Henry “Harry” Knibbs of “Q” Battery was born in Quainton Bucks in May 1868 the youngest of the six sons of Henry Knibb and Mary Cannon. Henry senior's line of the Knibbs family had been in Quainton since the early 1700s. Henry snr and Mary both died before Harry reached the age of ten and in 1881 he was living in Quainton in the care of his oldest brother John who was twenty nine years old and unmarried. In 1891 John was still in Quainton with two of his young sisters but Harry had left home.
On 5th Feb 1889 he had enlisted as a gunner with the Royal Artillery London Division later to become the Royal Horse Artillery. In September of the following year he was posted to India where he served until Feb 1892. After a period of service at home he was transferred to the reserve list in August 1894.
In March 1895 he married Elizabeth Brown Norrie in Guildford and in 1896 their first daughter was born back in Quainton. They returned to Guildford in Surrey and had a son, also Harry, born in 1897. With the outbreak of the Second Boer War in Oct 1899 Harry was recalled to the Royal Horse Artillery and was posted to South Africa on 3rd Nov where he served until 1902.
During that posting Harry was part of the famous 'Q' Battery whose actions at Sanna's Post on 31st March 1900 earned them no less than four Victoria Crosses. Lord Roberts decided on the unusual step of holding a ballot to determine which men were to get the medals. Harry was unfortunately unsuccessful but his heroism on that day should not go unrecognised.
Following his return from South Africa in Jan 1902 he served at home for a further nine years during which time Elizabeth produce two more daughters Winifred and Kathleen. Their births were registered in Woolwich, (1903), and Newbridge, County Kildare, Ireland (1906) respectively presumably something to do with Harry's service postings. At the time of the 1911 census they were living in Aldershot as Harry served the last months of his time in the Army. He was discharged on 27th July 1911 after 22 years service.
After Harry left the army they moved to Grantley Road in Guildford where they stayed until the early 1950s. They then retired to Bognor Regis where Elizabeth died in 1954. Harry suffered from senile decay in his later years and died at home in 1956 in the presence of his daughter Winifred.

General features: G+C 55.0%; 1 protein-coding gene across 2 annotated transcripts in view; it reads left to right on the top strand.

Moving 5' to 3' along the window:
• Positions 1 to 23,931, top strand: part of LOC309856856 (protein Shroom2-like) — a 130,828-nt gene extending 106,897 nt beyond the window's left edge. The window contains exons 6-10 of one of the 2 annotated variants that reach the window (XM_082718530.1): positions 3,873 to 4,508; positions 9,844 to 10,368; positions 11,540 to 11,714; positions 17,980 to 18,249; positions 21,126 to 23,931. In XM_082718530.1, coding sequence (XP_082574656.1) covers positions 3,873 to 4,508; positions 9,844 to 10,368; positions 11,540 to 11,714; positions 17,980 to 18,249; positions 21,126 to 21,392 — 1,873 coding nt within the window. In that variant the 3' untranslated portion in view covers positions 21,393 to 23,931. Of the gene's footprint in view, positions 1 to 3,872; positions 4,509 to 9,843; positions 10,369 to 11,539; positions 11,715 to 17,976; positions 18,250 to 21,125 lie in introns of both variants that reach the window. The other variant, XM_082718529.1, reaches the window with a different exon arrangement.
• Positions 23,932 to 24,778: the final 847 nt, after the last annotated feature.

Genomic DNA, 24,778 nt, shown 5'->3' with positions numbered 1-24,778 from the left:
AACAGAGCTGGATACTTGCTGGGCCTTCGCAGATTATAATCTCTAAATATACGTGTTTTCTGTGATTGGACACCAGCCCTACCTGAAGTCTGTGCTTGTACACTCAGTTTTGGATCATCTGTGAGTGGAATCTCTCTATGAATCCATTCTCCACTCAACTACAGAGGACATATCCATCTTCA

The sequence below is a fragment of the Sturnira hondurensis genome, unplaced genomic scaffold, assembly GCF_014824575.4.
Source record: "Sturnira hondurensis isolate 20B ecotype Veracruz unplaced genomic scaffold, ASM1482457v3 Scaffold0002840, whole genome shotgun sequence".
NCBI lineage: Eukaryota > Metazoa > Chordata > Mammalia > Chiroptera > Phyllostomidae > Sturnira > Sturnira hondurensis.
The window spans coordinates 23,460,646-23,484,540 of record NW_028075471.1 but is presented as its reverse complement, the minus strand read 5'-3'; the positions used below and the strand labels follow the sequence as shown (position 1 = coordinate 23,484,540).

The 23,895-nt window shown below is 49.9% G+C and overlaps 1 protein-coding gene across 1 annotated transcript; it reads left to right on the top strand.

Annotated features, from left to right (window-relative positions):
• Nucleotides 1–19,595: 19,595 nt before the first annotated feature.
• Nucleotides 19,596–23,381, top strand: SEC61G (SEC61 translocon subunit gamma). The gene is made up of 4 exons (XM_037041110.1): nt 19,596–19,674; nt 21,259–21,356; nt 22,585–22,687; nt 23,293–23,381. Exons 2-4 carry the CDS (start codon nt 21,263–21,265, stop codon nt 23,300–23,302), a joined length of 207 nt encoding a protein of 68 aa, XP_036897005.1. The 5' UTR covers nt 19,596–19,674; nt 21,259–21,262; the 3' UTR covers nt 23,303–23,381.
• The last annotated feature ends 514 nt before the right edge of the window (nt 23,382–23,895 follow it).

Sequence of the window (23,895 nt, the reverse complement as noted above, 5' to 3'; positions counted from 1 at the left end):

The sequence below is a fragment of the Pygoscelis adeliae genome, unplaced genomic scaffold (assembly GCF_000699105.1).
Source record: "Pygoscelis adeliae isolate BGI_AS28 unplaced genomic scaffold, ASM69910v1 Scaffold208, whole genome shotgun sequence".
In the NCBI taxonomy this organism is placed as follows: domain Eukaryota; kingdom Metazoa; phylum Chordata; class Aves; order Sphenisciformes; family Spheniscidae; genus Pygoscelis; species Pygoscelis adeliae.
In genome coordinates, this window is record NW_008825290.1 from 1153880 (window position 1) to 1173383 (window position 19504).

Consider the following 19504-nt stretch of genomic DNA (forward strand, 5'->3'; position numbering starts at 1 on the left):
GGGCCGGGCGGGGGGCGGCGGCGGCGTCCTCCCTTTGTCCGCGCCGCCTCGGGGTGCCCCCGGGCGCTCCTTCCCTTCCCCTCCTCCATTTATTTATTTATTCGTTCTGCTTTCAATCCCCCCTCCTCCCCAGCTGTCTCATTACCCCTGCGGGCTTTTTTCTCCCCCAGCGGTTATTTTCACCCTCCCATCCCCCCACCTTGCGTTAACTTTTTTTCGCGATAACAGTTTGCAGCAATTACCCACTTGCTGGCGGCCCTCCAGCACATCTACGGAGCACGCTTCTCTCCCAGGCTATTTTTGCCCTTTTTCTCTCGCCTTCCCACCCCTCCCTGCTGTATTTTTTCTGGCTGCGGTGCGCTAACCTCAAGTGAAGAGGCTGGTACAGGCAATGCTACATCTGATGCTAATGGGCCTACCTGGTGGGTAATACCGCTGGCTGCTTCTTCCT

That's a pleasing medal, Mike, I find it interesting that he was posted to number 14 Battery RFA for just five days, whilst in South Africa, after the war, still I dare say his life then was certainly rather more interesting than life might have been in Dublin.
QSAMIKE wrote: Here is another Q Battery RHA.....
13026 Gunner James McDonnell, “Q” Battery - Royal Horse Artillery
Enlisted: January 3rd, 1896
Age: 18 Years – 0 Months
Parish of: St. Thomas
Town and County of: Dublin
Occupation: Farm Labourer
Previous Service: Micklow Artillery (SDRA) – (Released for Transfer into Regular Army)
Height, Weight, Chest: 5’ 7” – 133 Lbs – 35/37 Inches
Declared Fit for Duty
'An awkward moment: Q Battery charged by the enemy
On June 12 , when General Broadwood's cavalry was attempting to turn the left of Commandant Botha's position, fifteen miles from Pretoria, the fighting was very severe. Broadwood advanced against the kopjes to the front, the Mounted Infantry protecting his left and Gordon's cavalry his right. Preceiving a gap in the enemy's line behind which two guns were firing shrapnel with damaging accuracy, Broadwood determined to attempt to cut this in order to break up the Boers' first line and reduce their artillery fire. Q Battery galloped for the gap an unlimbered. The Boers, seeing an opportunity, did what they have rarely done before. A large mounted body charged in close formation across the open up to within 600 yards of the battery and opened a murderous rifle fire. There was but one way to extricate the guns. The 12th Lancers were ordered into the open in front, where they formed and charged. The enemy did not wait long enough for the squadrons to get really home. They scattered, but ten were left dead or severely wounded, and the guns were saved.'